On a grey October morning, along a Berkshire lane leading up to the Ridgeway amid fields stuffed with pheasant, 30 of us joined a mini-pilgrimage. The former champion jockeys Graham Thorner and Stan Mellor had made it along with Marcus Armytage, who won the Grand National on Mr Frisk. There, too, were a cluster of racing historians including Chris Pitt and John Pinfold. More importantly, the former trainer John Kempton and the former jockey John Buckingham were present with the author David Owen for the unveiling of a plaque to a horse whose name will never be forgotten in jump racing: Foinavon was the 100–1 winner of the 1967 Grand National after he and jockey Buckingham alone avoided the 23rd fence pile-up that devastated the field. Until then commentators only ever referred to the 23rd as ‘the fence after Becher’s’. Since then it has been ‘the Foinavon fence’.
It was in the Grey Ladies livery yard near Compton, in those days known as Chatham Stables, that Foinavon shared a box with a goat called Susie (who accompanied him to Aintree) and where his body lies buried. For all of us the ceremony triggered memories of that 1967 National. John Kempton, Foinavon’s young trainer who later quit racing to run diving boats, did not go with Foinavon to Aintree that day. He preferred to ride the stable’s best hope, the hurdler Three Dons, in a race at Worcester. At least he won. Head lad Colin Hemsley also chose Worcester. So did box driver Geoff Stocker. In 1967, he told us, he had tossed with colleague Tony Hutt over who should drive to Aintree. Stocker won — and chose Worcester. Stable lad Clifford Booth led up the National winner and suffered a real hard-luck story. After letting go horse and jockey for the start, he joined the Tote queue to back Foinavon — and was still queuing when the tapes went up.
‘I’m here to represent the jockeys who got out of the way,’ said Stan Mellor. His mount, The Fossa, put on the brakes amid the mêlée and ejected him on to the top of the fence. He recalls now, ‘I was the only one who didn’t find his horse afterwards.’ He thought he saw The Fossa’s distinctive blue saddlecloth and ran to the Canal Turn to catch him and remount, only to discover it was the wrong animal. His recollection prompted Graham Thorner’s memory of a day of many fallers in a Wincanton novice chase. Swiftly up again on his feet, he grabbed the horse waiting nearby and rode him into third place — only to discover that it was not the mount he had started with but another jockey’s horse.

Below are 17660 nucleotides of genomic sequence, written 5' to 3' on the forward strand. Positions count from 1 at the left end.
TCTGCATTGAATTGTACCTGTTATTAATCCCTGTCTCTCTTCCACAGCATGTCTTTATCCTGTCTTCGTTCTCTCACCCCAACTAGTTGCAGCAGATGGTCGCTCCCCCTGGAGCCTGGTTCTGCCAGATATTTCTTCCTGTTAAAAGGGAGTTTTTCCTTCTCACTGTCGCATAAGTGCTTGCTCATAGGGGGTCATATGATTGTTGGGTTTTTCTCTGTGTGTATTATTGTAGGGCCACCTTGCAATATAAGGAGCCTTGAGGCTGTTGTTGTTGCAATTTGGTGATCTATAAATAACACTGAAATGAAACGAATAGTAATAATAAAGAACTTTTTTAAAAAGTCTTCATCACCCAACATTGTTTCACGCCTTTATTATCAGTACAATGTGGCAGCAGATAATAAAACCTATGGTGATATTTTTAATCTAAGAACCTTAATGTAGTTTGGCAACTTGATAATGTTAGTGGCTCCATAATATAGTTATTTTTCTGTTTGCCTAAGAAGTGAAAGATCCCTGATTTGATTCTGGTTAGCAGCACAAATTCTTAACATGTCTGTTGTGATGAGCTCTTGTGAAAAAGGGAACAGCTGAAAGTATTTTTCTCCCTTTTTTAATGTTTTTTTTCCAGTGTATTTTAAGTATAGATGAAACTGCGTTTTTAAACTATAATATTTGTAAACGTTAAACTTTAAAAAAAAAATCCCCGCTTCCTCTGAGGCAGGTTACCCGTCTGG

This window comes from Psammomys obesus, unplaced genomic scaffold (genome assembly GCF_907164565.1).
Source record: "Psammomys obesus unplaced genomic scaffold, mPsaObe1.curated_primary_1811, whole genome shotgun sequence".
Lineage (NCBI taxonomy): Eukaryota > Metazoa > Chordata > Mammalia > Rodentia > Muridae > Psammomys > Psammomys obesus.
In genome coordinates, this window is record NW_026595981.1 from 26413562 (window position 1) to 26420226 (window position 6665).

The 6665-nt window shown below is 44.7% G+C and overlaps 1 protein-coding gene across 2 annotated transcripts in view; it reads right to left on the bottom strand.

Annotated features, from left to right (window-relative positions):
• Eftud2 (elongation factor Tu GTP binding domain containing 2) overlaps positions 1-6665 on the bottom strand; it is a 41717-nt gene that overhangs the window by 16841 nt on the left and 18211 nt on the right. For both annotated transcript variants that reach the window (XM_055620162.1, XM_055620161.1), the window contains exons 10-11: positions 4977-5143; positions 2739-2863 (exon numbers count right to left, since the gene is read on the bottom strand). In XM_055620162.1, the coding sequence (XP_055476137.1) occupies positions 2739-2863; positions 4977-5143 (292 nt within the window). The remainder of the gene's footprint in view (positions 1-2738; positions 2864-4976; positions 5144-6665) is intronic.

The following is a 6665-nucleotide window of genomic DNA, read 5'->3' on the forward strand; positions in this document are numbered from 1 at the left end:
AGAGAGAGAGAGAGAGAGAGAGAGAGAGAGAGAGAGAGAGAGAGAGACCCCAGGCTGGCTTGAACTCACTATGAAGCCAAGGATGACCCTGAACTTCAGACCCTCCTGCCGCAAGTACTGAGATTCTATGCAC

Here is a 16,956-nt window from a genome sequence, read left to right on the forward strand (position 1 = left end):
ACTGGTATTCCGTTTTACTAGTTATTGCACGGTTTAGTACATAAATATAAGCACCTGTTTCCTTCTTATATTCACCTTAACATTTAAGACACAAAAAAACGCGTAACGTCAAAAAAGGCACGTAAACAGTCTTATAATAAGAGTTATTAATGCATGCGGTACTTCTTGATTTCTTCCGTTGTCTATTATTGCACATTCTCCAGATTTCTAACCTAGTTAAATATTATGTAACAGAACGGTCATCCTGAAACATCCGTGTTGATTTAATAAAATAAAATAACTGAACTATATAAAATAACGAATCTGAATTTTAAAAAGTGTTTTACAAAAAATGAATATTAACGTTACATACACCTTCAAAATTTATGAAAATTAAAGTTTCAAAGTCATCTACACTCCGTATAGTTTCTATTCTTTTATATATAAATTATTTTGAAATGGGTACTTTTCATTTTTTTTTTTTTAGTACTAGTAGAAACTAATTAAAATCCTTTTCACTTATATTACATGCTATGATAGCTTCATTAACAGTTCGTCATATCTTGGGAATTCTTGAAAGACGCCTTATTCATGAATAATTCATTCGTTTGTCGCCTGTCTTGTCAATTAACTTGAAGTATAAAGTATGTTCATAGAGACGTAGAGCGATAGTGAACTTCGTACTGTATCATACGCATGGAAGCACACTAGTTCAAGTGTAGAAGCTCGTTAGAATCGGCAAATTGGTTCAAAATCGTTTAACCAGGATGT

Stan’s theory was that the carnage at the 23rd happened because it was the fence after Becher’s where the landing ground drops away. ‘It’s like going downstairs and finding a step isn’t there.’ The loose horses, he reckons, had been scared by that and tried to run out before the next. But there was no exit chute and they came back at a trot sideways across the approaching field to create pandemonium for the 28 remaining riders.
The full story of Foinavon’s Grand National and of the people who owned, trained and worked around him has now been skilfully woven together by David Owen, the master of ceremonies at the unveiling, in Foinavon: The story of the Grand National’s Biggest Upset (Wisden, £18.99). The day we met up, Foinavon’s cool jockey on the big day, John Buckingham, now retired from the weighing-room after several decades as a jockey’s valet, insisted that even without the mêlée Foinavon would have been in with a chance: ‘We were always going well.’ Perhaps Foinavon did win because he was the slowest horse in the race, but going for the gaps then hanging on in isolation over the last six fences required skill from the jockey and courage from the horse.
David Owen’s researches reveal, too, why Foinavon was more likely than some other horses to cope in such a situation. He was a laid-back, relaxed kind of horse never fazed by anything. In his early days as a stablemate of Arkle in Tom Dreaper’s yard (and owned like him by Anne Duchess of Westminster), Foinavon fell one day at Ballydoyle with Pat Taaffe. As the jockey was getting himself back together, he saw Foinavon still lying down and taking the opportunity to have a nice munch of grass: ‘He was that kind of horse. If he had been a man, he would have spent his days hands in pockets whistling through his teeth and scuffling the dust.’
David’s Owen’s book, a model of its kind, is far more than the story of one horse and one race. Studded with anecdotage, it is an insightful mini social history with entertaining diversions into the history of Aintree and its longtime owner Mirabel Topham, and into the weight-loss methods and the injuries suffered by National Hunt jockeys. Alas, my only contribution at Aintree on that famous day was backing Popham Down, the horse who caused all the trouble.